Faculty of Science AMSI Summer School 2013

There will be eight four-week courses offered at the summer school. Click on a course title for a more detailed description.

AustMS SS2013 subject: Modular forms
Wadim Zudilin (University of Newcastle)
The lectures serve as an in introduction to the classical theory of modular forms and their applications. An impact of the theory on Fermat's Last Theorem will be discussed at the end of the course.
Measure theory
Marty Ross
Measure theory is the modern theory of integration, the method of assigning a "size" to subsets of a universal set. It is more general, more powerful and more beautiful (though also more technical) than the classical theory of Riemann integration.
Solitons, instantons, Lax pairs and twistors
Omar Foda (University of Melbourne)
This is a series of introductory lectures on nonlinear partial differential equations that can be solved without approximation, and that play a central role in recent studies of non-perturbative phenomena in string and gauge theories.
Numerical solution of conservation laws and hyperbolic linear systems
Markus Hegland and Stephen Roberts (Australian National University)
This course covers advection equations such as the Euler equations, the shallow water equations and the time-dependent Maxwell equations among others. It includes a hands-on computational lab in addition to a discussion of theoretical topics like convergence (Lax equivalence theorem), characteristics, shocks and rarefaction waves and several numerical schemes like Lax-Wendroff and Crank-Nicholson in addition to Godunov schemes.
Structured Markov models and control theory. A unified approach via linear algebra
Yoni Nazarathy (University of Queensland)
Performance analysis and control of natural and engineered systems evolving over time is a central theme in applied mathematics, operations research and engineering. Many such systems can be modelled as stochastic by means of structured Markov chains, while others are well described by deterministic linear models with feedback control. In both cases the underlying linear algebra is very similar. This course aims to teach the students both types of methodologies, stochastic modelling and control theory via a unified linear algebraic approach.
Complex networks
Stephen Davis (RMIT)
The world around us is brimming with structure that consists of discrete entities and relationship between those entities. These structures can be represented as a set of vertices and a set of links that formally define a graph, and a complex network is nothing more than a very large graph where the links are neither predictable nor completely random. This course will touch on the analysis of real, complex networks that arise in ecology and epidemiology, such as food webs and wildlife contact networks, but will emphasise the mathematical and statistical techniques used to classify and characterise networks.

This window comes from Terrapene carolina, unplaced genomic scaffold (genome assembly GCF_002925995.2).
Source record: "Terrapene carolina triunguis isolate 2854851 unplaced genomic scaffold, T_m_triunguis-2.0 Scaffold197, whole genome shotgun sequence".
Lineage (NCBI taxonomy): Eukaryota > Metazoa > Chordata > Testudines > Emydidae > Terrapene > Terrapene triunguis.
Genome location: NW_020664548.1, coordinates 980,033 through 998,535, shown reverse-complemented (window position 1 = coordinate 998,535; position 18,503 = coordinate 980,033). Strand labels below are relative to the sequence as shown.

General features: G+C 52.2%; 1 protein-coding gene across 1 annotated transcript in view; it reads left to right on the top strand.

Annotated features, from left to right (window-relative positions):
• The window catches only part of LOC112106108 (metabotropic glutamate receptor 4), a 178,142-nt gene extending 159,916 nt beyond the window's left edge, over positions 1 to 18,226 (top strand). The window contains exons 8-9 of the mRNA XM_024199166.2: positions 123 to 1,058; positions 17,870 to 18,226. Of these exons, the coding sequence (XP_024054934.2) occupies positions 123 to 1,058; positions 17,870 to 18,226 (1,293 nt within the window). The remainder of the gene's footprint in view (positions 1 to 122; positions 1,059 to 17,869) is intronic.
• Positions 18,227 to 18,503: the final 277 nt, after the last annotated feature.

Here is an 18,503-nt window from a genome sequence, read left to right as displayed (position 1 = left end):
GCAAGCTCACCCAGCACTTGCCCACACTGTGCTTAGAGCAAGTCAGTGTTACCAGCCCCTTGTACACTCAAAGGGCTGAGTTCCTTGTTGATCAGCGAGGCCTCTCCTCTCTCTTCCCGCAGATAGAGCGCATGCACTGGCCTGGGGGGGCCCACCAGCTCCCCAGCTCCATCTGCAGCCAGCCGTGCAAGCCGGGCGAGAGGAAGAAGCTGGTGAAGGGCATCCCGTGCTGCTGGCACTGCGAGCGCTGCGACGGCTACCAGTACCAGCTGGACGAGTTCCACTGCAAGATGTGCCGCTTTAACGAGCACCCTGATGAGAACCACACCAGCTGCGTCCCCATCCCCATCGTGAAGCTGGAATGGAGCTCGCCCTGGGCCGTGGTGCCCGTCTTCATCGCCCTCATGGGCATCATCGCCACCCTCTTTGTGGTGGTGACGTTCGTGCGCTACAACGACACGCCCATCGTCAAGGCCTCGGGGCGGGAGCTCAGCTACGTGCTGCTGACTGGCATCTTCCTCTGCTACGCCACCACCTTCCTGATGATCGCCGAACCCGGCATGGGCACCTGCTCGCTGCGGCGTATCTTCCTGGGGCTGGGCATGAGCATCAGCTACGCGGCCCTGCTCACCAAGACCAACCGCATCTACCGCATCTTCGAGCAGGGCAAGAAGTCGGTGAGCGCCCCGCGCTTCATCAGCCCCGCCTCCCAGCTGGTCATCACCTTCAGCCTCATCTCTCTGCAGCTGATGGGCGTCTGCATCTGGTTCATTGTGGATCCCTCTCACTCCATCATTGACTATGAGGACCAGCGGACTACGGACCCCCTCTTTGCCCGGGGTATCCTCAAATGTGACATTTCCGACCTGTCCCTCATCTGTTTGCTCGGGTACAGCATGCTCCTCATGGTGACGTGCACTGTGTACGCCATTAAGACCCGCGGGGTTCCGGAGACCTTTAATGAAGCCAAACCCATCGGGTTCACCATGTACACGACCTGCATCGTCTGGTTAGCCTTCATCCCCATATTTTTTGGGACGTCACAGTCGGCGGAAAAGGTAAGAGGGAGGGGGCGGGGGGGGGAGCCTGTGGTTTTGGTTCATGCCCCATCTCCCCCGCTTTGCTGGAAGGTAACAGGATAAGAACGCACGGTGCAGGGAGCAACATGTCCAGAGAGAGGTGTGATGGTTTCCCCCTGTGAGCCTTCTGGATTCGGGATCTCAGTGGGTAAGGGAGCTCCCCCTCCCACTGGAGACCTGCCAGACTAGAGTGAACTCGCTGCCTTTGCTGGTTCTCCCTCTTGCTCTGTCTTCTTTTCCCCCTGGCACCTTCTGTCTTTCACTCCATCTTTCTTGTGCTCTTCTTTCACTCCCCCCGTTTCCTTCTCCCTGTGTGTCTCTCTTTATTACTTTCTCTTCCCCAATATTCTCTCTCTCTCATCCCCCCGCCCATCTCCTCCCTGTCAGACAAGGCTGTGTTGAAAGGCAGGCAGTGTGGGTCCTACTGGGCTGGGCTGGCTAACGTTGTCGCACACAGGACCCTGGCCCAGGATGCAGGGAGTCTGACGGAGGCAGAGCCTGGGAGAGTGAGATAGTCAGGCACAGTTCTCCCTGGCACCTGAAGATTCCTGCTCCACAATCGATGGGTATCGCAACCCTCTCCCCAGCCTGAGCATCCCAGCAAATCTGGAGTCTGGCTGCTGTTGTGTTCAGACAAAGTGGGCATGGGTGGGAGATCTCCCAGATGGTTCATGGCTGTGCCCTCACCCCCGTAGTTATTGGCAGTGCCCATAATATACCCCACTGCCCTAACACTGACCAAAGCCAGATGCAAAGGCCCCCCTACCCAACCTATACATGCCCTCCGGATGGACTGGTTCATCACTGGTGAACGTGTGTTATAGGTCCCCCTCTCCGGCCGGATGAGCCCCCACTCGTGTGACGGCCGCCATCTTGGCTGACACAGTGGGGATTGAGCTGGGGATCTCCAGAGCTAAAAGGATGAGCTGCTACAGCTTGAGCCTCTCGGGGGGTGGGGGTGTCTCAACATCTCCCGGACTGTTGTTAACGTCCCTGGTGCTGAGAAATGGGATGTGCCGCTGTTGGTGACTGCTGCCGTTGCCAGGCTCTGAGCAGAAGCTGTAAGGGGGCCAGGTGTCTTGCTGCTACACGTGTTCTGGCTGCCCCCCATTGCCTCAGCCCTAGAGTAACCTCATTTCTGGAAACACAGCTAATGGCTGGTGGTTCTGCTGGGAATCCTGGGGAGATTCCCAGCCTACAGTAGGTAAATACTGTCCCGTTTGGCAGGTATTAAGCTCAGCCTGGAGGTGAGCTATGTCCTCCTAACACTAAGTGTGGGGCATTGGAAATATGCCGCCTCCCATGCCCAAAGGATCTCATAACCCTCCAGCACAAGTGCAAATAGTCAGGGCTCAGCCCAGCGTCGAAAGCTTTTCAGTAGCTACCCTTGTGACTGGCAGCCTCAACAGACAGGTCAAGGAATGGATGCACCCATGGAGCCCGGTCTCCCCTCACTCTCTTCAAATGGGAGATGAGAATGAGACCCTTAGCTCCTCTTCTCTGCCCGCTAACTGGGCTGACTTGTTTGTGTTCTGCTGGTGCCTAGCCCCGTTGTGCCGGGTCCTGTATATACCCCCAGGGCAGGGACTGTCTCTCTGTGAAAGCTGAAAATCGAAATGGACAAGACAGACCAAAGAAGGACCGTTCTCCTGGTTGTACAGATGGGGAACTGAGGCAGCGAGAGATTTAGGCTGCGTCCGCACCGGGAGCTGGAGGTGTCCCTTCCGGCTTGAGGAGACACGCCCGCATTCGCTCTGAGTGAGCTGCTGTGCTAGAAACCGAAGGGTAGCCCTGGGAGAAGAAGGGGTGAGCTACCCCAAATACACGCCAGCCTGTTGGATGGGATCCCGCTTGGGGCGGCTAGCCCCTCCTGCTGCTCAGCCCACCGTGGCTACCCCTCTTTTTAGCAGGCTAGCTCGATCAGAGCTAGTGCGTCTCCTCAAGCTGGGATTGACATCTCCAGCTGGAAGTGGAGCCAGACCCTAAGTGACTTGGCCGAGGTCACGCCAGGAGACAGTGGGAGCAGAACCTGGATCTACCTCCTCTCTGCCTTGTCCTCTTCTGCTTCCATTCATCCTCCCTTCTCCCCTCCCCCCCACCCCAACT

ANZIAM SS2013 subject: Mathematical epidemiology: stochastic models and their statistical calibration
Joshua Ross (University of Adelaide)
Mathematical models are increasingly used to inform governmental policy-makers on issues that threaten human health or which have an adverse impact on the economy. It is this real-world success combined with the wide variety of interesting mathematical problems which arise that makes mathematical epidemiology, stochastic models and their statistical calibration one of the most exciting topics in applied mathematics.
Methodology and theory for the bootstrap; Introduction to nonparametric regression and functional data
Aurore Delaigle and Peter Hall (University of Melbourne)
The course will begin by discussing the motivation and intuition behind bootstrap methods, and treat a variety of different approaches, including the double bootstrap. In the second part of the course we will introduce techniques for analysing data that are in the form of curves, such as, for example, yearly rainfall or temperature curves, growth curves, etc.
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